There are five things Lincoln was noted for: (1) He was president, (2) he led the war, (3) he emancipated the slaves (on paper), (4) he was a backwoodsman, and (5) he was melancholic. We will discuss the latter.
Melancholy comes from melancholia, meaning black bile, the antiquated thought on what caused it. Of course, bile has little to do with this mode of existence. It's more of a state of emotional depression, and some are inclined to be melancholic from birth.
I believe anyone without hope is melancholic. I'm not referring to things of this world, but hope for eternal things. Christians rightfully make qute a fuss over salvation. Salvation provides hope! The hope is in what we're more saved from than for. The attraction to Christianity is that it is the only way to escape eternal damnation. People tell themselves that a righteous God would never send anyone to hell, neglecting that God never does that because there is a choice in the matter! Hell-bound people elect eternal damnation.
The hope that makes it easier to cope with existence is eternal life. This is in contrast to eternal damnation. However, to have the hope of salvation means that there must be something we're saved from. Those who are born-again will be saved from hell. Therefore, to believe in salvation, means a Christian must believe in hell because without that notion, people aren't saved from anything!
Therefore, belief in hell is crucial to salvation. Even if hell is nothingness, right-minded people still would elect eternal life over eternal nothingness, would they not? That brings me to the resurrection. That one miracle changes mankind from mortal to immortal. If there is no resurrection, there is no hope because there would be no eternal life! Yes, resurrection must be experienced to live eternally. Consequently, the resurrection is critical to eternal life, and it brings hope.
If the reader has yet to notice, hope is the inverse of melancholy! Melancholy is not an independent characteristic. It is akin to darkness - the absence of light. Melancholy is the absence of hope. We all are melancholic at times when are faith diminishes. Satan's powers raise doubt. Doubt gives rise to anxiety which leads to depression. We've all been depressed for a short spell, but those who are melancholic are by nature predisposed to depression. When someone doubts the existence of eternal life, then depression sets in and a melancholic mood develops. Those are the people who don't seem to be encouraged by anything because life itself is discouraging; Why live only to die? is the attitude.
Abe Lincoln was of that mood. His nature was melancholic. I link that to the resurrection. When his first son died in Illinois resources in A Team of Rivals by Doris Kearns Goodwin indicates that after the funeral of Edward Lincoln, that his father placed doubt on the resurrection. He seemed to have little confidence that he would ever see Edward again! That perspective all by itself is enough to be melancholic, but there were other factors as well! Lincoln was raised a Calvinist (Hardshell Baptist). Election is a major issue in this doctrine. Of course, all Calvinists usually believe that they are the ones elected to live eternally, but it seems that Lincoln realized that perhaps he was not elected. That feeling of being a lost cause would be depressing to anyone.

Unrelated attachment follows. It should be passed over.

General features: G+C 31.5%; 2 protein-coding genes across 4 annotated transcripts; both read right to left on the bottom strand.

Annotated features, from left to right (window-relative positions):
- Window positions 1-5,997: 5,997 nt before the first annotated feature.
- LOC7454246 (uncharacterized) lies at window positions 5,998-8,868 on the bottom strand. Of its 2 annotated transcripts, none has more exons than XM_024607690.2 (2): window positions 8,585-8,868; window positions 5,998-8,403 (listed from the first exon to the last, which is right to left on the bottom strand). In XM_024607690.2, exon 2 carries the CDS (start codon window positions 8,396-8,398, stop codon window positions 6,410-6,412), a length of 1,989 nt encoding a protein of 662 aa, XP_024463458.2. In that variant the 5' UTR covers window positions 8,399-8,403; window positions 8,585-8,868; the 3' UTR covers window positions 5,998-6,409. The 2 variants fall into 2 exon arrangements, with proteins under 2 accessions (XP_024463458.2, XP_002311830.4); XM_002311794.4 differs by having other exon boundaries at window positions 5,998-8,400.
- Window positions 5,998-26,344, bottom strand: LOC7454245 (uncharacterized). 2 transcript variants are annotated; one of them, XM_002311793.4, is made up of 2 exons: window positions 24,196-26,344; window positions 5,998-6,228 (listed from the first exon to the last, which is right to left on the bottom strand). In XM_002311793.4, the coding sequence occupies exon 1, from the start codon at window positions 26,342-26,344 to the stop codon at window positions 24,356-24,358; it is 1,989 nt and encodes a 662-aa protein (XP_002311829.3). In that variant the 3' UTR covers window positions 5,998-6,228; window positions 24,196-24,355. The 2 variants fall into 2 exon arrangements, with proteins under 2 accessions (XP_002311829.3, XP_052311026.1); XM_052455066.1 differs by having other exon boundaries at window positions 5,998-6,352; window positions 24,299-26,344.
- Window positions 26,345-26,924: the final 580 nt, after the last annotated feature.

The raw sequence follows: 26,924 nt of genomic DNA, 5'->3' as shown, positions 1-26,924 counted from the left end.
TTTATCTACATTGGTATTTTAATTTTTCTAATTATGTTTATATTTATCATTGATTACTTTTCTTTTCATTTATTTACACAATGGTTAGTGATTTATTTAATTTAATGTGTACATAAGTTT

As far as his counterparts know, Lincoln never joined a church, was never born-again, and never professed faith in Christ as taught by the church. It appears that his belief in Christ was a composite of reason and Universalism, coupled with his Calvinism and determinism. Of course, Calvinism works two ways: it can provide hope, even assurance, or it can also foster certainty in eternal death. It appears that Lincoln may have been certain that he was hell-bound. That is enough to make anyone melancholic!
Paul spoke of salvation as a destination which comes at the end of life. Until then, the faithful have hope. What is that hope/ That they will keep the faith until the end! Lincoln appeared to never have that hope. His life was either filled with doubt or the assurance that he would never be saved. Even when the altar call was made, Lincoln never sought heaven nor hell; it was congress that he sought, according to his own words (Abraham Lincoln: The Prairie Years; Carl Sandburg ). Lincoln apparently was also a humanist and follower of Thomas Paine and Charles Darwin.
After his death there were many critical biographies which came out, as would be expected, which denigrated this man which some compared to an ape. His friends and secretaries, John Hay and John Nicolay, remedied that. They came out a biography which made this average man great.
John Wilkes Booth killed Lincoln. Nicolay and Hay resurrected him, and he stands with resurrected reputation yet today. However, whether he is in heaven or not, only he and God knows. My own hope is that after the death of his son, Willie, that he found the light. Nicolay and Hay expressed that Lincoln never claimed to be a Christian, and other works demonstrate that his idea of Christ was not traditional by any means.
It may be that Lincoln's melancholy followed him to the grave for those who are true Christians have hope. If you're melancholic, there is hope. Belief in the resurrection is paramount for that hope. My hope is that Abe saw his son, Edward, even though he expressed doubt that he would. We must remember that the gate is straight and the path narrow to salvation, and even presidents falter.
I know some who are melancholic. That's a terrible life to live: facing tomorrow without faith. Since there is only one way to salvation, take that path: Jesus Christ... the one from the gospels, not the one from reason.